Ukunono, The Battle of the Ukulele Orchestras Plays its Last Tune

August 2015



From the IP Kat and by this is written Jani Inhalainen


I thoroughly  enjoyed  Jeremy’s wonderful lounge read on the Sofaworks case. The discussion is however far from over, since here comes another case, dealing with something far smaller than sofas: ukuleles .  The Ukulele Orchestra of Great Britain v Clausen & Another (t/a the United Kingdom Ukulele Orchestra) [2015] EWHC 1772 , decided just a mere two days ago, concerned a UK-based ukulele  orchestra, The Ukulele Orchestra of Great Britain (UOGB), who have, since the mid 1980s, garnered some fame due to their unconventional and humorous takes on rock songs through the musical offerings of the ukulele and unusual garb in doing so. They attained  this fame especially within the UK and Germany through their eccentric performances.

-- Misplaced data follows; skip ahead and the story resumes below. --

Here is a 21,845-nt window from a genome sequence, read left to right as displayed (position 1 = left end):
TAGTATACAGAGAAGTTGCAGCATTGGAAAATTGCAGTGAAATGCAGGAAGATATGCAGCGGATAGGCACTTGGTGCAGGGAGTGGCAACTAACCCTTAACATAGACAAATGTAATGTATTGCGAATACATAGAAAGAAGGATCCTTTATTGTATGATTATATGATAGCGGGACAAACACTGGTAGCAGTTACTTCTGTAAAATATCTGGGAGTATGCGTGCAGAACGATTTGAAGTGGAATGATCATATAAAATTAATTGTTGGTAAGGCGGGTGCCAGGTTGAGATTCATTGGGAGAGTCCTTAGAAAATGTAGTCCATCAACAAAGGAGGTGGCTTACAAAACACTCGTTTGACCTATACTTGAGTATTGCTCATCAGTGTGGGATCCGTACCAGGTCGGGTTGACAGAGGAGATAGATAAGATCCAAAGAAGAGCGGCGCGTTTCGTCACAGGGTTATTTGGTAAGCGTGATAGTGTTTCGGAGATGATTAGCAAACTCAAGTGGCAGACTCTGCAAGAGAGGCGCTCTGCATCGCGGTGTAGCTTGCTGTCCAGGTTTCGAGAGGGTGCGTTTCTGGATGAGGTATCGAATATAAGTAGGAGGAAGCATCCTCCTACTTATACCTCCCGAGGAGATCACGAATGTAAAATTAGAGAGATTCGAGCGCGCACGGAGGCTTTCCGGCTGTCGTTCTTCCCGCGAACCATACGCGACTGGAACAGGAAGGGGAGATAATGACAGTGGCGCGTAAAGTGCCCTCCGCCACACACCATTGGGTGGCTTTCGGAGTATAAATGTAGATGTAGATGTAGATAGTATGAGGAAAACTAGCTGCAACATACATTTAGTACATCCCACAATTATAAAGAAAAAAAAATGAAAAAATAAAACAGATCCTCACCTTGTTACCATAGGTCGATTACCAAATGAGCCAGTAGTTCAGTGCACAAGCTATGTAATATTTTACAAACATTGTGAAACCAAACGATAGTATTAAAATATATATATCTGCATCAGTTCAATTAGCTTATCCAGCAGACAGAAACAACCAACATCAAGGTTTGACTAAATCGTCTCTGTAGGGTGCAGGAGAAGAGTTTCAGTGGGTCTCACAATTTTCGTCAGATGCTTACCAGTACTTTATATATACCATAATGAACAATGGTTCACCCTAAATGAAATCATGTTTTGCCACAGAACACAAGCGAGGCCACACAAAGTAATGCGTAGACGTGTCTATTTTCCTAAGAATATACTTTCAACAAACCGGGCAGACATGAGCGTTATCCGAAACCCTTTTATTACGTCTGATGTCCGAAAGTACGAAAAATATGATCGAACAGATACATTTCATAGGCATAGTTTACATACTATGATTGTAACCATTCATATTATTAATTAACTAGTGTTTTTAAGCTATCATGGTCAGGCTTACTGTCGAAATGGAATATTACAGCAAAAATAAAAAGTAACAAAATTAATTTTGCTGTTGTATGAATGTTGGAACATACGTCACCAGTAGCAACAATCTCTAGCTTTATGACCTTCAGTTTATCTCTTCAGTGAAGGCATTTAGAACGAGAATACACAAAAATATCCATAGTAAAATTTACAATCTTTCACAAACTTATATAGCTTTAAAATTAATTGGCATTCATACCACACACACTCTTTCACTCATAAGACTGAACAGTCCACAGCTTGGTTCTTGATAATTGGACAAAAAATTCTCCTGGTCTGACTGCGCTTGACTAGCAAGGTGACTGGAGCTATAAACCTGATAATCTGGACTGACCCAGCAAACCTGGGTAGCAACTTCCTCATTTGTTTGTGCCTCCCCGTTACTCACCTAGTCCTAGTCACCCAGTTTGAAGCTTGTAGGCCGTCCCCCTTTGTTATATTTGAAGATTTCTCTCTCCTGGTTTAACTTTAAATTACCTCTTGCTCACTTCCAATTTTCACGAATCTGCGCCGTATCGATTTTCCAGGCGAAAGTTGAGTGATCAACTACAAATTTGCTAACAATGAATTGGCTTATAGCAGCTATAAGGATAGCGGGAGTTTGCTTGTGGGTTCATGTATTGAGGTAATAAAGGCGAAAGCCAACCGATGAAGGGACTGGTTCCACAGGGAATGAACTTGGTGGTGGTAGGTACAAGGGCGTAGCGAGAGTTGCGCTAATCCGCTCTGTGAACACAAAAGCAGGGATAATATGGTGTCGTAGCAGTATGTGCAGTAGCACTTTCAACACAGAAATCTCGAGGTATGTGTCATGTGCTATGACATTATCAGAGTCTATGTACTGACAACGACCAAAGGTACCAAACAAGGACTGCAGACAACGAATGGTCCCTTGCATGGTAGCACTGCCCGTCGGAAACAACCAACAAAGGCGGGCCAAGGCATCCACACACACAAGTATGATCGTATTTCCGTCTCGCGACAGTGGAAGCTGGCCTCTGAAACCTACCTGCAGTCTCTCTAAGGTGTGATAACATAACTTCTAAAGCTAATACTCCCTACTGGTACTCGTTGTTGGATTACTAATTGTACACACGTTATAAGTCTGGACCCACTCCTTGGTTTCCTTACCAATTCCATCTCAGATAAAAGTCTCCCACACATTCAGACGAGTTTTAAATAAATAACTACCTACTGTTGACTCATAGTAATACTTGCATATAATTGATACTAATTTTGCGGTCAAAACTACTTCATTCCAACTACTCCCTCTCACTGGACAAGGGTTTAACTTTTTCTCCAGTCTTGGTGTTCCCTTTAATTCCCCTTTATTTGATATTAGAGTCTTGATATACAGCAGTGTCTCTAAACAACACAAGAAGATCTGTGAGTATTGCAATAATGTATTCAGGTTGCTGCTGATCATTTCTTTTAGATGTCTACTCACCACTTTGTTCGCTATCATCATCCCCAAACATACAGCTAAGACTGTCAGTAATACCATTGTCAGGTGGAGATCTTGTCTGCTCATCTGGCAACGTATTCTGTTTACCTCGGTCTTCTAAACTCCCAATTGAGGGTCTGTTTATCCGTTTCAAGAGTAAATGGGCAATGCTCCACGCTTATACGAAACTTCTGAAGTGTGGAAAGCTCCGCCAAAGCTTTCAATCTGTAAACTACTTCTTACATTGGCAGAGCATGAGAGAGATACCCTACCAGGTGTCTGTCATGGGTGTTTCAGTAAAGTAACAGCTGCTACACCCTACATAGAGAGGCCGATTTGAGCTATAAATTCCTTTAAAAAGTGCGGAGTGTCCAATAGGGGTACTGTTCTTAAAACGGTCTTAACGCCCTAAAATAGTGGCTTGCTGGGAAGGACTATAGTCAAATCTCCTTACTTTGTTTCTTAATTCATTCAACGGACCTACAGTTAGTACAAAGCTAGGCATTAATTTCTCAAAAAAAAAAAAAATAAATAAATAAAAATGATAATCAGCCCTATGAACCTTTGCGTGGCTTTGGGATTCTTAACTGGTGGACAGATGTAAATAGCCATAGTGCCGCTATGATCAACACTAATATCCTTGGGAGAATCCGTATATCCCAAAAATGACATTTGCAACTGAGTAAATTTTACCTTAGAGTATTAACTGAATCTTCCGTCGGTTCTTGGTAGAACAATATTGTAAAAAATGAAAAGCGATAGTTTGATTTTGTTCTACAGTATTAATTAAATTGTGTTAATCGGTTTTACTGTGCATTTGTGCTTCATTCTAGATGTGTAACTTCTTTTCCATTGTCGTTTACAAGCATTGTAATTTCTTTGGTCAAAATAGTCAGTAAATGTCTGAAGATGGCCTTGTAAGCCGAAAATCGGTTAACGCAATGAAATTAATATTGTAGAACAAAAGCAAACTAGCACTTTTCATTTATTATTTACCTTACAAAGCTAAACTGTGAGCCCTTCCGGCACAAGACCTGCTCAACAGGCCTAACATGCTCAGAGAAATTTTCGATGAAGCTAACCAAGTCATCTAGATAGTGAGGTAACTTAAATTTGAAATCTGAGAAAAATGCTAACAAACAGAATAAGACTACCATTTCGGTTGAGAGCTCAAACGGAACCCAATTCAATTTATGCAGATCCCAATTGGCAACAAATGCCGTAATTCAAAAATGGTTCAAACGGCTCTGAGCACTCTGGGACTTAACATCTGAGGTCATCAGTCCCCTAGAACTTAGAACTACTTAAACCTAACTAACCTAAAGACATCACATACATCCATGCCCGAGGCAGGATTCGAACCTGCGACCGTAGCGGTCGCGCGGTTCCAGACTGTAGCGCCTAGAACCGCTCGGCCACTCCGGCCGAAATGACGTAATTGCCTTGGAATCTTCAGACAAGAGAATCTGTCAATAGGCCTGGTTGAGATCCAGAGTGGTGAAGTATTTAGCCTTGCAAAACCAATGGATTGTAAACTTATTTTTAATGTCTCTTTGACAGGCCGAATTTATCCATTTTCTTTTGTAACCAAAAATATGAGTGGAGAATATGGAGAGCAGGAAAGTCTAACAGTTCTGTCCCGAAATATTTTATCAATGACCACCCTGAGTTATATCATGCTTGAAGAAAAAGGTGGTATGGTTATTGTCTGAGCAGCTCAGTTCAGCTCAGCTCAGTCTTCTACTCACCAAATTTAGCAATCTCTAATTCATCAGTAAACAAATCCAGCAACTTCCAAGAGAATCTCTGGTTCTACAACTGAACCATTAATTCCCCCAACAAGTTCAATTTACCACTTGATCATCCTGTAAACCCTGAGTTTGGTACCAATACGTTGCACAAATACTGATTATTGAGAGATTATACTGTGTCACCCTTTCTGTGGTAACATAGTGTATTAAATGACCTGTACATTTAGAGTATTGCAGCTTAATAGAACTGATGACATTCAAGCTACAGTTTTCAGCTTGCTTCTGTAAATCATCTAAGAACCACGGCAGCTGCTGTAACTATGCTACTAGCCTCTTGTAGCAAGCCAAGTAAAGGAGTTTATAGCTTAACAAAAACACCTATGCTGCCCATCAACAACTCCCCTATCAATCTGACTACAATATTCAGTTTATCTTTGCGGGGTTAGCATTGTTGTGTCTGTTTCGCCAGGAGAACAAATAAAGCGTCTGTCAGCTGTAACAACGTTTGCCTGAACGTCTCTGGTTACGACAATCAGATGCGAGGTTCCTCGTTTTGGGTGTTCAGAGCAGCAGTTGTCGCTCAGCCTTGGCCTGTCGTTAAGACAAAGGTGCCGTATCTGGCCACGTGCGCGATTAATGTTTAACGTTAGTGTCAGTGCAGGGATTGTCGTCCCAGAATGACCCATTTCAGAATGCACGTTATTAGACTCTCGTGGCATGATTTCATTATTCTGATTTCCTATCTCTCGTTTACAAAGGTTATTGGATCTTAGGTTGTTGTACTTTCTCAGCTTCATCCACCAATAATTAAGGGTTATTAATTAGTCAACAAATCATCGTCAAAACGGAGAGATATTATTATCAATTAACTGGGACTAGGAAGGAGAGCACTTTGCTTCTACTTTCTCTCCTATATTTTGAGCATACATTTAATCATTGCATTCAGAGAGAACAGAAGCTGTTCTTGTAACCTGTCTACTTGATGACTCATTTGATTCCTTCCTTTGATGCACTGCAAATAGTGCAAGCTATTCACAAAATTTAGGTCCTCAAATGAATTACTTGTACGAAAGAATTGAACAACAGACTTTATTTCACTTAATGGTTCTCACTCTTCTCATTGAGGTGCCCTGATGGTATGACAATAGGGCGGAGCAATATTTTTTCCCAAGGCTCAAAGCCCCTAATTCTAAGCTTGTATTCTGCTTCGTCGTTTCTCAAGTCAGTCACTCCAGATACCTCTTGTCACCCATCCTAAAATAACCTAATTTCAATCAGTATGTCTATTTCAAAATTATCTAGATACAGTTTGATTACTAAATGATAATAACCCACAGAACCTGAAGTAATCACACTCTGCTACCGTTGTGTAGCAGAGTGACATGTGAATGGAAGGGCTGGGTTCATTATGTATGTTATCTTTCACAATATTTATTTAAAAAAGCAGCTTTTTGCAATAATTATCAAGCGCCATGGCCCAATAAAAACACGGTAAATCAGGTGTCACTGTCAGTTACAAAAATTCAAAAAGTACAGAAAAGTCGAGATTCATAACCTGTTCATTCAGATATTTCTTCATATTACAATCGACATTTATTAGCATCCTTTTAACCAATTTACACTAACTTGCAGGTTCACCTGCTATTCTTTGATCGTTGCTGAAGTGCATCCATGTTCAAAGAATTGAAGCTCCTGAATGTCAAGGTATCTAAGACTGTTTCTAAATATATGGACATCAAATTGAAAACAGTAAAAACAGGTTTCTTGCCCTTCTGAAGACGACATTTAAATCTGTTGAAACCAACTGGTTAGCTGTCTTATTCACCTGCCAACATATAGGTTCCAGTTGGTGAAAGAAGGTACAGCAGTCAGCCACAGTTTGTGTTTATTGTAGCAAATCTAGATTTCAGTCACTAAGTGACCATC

And as with any classic music related story, a rival must emerge. Yellow Promotions, a partnership comprising of Erwin Clausen and Dieter Tings, operated another ukulele  outfit called the The United Kingdom Ukulele Orchestra (UKUO), which was created by Mr. Tings and Peter Moss, a professional musician and part-time ukulele  enthusiast. UKUO comprised of British musicians, but was based in Germany.

UOGB owns the Community trade mark (CTM) “THE UKULELE ORCHESTRA OF GREAT BRITAIN” (No. 009477341), having registered it for a specific set of services under class 41, namely, the organisation, management, staging and provision of live events, concerts, musical performances, and theatre and stage productions; concert services, orchestra services, production of radio and television programmes; publication of electronic publications relating to music and musical instruments; entertainments services (grouped together as “concert services”), and further in respect of class 9 goods, specifically CDs, DVDs, video and audio tapes.


The matter culminated in UOGB claiming infringement under Article 9(1)(b) and 9(1)(c) of the the CTM Regulation, while also alleging passing off. UKUO counterclaimed under Article 7(1)(b), (c), (d) and (g) of the same Regulations seeking to invalidate the trade mark.